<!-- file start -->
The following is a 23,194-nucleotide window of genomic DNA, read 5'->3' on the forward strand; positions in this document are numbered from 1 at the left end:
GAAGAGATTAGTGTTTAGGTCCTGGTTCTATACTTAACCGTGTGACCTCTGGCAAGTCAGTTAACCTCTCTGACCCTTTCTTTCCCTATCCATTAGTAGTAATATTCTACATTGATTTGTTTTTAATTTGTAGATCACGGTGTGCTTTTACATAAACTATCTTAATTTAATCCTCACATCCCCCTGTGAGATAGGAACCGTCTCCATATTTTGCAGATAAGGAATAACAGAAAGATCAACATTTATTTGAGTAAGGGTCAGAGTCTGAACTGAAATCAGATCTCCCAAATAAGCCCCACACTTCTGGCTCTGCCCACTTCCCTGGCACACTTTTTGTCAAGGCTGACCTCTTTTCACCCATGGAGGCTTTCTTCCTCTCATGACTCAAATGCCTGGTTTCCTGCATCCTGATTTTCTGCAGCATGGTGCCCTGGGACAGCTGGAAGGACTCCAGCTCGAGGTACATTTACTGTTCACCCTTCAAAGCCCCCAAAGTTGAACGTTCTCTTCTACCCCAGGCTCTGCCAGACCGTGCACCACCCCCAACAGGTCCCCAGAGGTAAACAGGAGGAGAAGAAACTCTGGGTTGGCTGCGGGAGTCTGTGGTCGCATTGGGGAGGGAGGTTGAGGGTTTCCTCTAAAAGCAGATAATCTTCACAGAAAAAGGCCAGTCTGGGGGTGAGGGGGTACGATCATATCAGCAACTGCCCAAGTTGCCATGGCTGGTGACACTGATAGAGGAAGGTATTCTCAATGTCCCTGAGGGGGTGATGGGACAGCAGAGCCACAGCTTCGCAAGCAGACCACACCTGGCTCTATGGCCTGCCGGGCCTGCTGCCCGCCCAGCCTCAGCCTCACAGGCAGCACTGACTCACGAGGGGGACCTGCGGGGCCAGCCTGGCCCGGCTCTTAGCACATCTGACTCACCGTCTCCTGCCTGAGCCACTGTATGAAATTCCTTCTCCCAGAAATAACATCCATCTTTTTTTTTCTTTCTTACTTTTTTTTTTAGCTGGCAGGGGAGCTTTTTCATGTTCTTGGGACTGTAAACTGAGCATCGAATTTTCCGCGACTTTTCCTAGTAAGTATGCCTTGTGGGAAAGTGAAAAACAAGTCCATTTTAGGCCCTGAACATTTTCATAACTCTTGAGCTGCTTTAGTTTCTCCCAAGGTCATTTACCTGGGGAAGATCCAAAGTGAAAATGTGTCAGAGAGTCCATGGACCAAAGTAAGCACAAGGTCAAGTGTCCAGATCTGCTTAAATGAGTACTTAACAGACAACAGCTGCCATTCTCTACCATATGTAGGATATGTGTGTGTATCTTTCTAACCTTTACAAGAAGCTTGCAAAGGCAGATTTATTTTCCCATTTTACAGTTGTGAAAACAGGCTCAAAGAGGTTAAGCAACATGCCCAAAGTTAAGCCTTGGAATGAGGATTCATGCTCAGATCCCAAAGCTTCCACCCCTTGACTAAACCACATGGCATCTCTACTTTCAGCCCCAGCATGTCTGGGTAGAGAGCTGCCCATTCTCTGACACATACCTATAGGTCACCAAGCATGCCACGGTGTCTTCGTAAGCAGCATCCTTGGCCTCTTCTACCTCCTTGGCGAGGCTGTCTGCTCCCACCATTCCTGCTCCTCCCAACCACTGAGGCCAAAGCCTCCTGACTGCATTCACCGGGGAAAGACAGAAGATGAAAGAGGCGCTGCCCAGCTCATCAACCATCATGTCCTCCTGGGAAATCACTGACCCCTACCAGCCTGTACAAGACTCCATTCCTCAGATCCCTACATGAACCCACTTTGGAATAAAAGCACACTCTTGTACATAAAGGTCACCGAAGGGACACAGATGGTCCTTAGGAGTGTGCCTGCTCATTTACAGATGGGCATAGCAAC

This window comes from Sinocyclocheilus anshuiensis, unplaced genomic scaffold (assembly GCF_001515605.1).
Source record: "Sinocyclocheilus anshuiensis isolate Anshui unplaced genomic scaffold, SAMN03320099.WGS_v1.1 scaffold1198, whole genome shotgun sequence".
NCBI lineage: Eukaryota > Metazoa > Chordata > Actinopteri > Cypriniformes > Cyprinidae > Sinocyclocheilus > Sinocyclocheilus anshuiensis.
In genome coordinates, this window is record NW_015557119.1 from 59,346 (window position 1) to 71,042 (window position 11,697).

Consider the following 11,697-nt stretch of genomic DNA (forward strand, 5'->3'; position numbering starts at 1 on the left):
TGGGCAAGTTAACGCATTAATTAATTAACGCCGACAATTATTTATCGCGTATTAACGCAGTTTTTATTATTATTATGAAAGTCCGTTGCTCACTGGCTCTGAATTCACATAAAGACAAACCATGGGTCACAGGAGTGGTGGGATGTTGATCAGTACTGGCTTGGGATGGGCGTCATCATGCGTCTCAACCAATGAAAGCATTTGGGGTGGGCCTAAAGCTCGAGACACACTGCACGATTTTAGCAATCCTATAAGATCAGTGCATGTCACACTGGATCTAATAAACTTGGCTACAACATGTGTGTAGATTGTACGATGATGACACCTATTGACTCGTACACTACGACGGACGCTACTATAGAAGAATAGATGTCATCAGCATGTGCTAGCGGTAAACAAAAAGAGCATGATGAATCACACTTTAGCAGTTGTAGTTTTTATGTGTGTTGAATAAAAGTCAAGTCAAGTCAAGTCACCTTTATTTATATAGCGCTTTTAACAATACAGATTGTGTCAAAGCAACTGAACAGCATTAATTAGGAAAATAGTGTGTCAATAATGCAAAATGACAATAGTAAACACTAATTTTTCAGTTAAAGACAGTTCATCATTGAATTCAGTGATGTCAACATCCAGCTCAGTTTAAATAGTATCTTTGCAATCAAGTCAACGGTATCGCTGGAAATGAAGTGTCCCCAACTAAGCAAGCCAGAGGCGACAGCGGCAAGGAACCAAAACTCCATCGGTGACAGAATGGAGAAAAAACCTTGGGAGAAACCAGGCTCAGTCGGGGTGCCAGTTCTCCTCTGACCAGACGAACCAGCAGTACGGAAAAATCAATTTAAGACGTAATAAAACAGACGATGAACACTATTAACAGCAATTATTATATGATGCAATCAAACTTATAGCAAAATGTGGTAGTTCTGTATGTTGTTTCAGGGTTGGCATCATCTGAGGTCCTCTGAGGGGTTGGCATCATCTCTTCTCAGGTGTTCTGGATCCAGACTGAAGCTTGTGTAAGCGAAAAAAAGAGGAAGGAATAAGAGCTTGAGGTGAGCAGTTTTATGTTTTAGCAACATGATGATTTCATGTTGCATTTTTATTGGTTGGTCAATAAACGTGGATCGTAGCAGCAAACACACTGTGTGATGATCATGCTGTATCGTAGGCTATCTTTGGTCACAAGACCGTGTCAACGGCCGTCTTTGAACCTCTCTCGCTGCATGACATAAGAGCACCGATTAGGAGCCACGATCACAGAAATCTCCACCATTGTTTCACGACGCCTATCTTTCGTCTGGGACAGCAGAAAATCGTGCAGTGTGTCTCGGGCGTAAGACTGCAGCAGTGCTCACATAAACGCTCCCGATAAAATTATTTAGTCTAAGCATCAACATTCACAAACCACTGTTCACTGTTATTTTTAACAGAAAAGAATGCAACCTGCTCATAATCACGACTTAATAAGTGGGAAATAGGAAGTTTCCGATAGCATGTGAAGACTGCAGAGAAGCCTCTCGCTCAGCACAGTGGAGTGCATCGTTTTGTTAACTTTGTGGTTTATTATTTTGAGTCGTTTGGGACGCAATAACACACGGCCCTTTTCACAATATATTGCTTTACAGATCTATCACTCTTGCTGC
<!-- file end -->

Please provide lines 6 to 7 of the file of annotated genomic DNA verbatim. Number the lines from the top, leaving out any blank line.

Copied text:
In genome coordinates, this window is record NW_015557119.1 from 59,346 (window position 1) to 71,042 (window position 11,697).

Consider the following 11,697-nt stretch of genomic DNA (forward strand, 5'->3'; position numbering starts at 1 on the left):